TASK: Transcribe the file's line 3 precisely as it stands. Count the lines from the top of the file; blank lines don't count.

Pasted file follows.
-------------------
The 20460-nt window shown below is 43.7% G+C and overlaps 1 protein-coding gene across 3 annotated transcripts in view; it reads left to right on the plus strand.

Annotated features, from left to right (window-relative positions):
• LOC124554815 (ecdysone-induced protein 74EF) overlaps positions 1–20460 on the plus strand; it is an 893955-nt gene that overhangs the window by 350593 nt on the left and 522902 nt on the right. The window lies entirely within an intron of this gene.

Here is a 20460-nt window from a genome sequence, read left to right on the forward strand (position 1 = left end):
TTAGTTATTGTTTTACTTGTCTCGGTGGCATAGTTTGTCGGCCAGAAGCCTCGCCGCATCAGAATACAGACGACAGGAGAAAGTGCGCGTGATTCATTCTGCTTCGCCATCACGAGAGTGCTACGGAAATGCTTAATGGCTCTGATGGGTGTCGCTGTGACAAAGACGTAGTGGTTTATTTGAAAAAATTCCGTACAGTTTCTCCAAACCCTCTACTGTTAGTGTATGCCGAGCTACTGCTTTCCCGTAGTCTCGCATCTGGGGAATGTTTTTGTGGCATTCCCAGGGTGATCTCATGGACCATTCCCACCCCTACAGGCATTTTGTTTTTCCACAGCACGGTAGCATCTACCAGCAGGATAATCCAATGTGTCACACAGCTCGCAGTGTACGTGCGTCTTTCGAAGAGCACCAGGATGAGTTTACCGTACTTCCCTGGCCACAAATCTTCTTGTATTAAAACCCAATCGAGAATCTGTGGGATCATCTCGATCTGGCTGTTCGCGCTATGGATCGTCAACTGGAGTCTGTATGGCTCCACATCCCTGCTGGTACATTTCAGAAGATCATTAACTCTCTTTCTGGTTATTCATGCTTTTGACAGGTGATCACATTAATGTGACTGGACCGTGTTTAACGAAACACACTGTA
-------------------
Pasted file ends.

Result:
• LOC124554815 (ecdysone-induced protein 74EF) overlaps positions 1–20460 on the plus strand; it is an 893955-nt gene that overhangs the window by 350593 nt on the left and 522902 nt on the right. The window lies entirely within an intron of this gene.